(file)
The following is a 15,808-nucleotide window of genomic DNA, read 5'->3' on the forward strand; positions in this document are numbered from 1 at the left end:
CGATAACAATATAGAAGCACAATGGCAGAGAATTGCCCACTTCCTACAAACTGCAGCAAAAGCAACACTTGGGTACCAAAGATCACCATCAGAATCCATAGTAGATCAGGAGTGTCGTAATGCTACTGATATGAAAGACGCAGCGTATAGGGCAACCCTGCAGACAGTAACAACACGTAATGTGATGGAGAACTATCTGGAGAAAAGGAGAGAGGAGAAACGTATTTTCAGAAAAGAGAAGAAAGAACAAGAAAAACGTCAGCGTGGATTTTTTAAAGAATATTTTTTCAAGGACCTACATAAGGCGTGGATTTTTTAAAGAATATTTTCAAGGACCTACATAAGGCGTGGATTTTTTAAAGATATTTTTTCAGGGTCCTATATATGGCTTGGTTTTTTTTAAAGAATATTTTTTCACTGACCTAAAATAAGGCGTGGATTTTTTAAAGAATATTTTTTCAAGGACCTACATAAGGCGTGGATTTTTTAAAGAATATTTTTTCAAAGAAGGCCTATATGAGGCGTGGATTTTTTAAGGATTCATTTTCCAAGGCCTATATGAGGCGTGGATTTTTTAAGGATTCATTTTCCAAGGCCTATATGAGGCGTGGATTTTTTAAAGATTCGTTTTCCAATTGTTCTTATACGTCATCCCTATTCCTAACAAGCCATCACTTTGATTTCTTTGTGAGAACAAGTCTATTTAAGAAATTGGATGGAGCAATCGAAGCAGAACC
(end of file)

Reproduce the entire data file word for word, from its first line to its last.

The following is a 15,808-nucleotide window of genomic DNA, read 5'->3' on the forward strand; positions in this document are numbered from 1 at the left end:
CGATAACAATATAGAAGCACAATGGCAGAGAATTGCCCACTTCCTACAAACTGCAGCAAAAGCAACACTTGGGTACCAAAGATCACCATCAGAATCCATAGTAGATCAGGAGTGTCGTAATGCTACTGATATGAAAGACGCAGCGTATAGGGCAACCCTGCAGACAGTAACAACACGTAATGTGATGGAGAACTATCTGGAGAAAAGGAGAGAGGAGAAACGTATTTTCAGAAAAGAGAAGAAAGAACAAGAAAAACGTCAGCGTGGATTTTTTAAAGAATATTTTTTCAAGGACCTACATAAGGCGTGGATTTTTTAAAGAATATTTTCAAGGACCTACATAAGGCGTGGATTTTTTAAAGATATTTTTTCAGGGTCCTATATATGGCTTGGTTTTTTTTAAAGAATATTTTTTCACTGACCTAAAATAAGGCGTGGATTTTTTAAAGAATATTTTTTCAAGGACCTACATAAGGCGTGGATTTTTTAAAGAATATTTTTTCAAAGAAGGCCTATATGAGGCGTGGATTTTTTAAGGATTCATTTTCCAAGGCCTATATGAGGCGTGGATTTTTTAAGGATTCATTTTCCAAGGCCTATATGAGGCGTGGATTTTTTAAAGATTCGTTTTCCAATTGTTCTTATACGTCATCCCTATTCCTAACAAGCCATCACTTTGATTTCTTTGTGAGAACAAGTCTATTTAAGAAATTGGATGGAGCAATCGAAGCAGAACC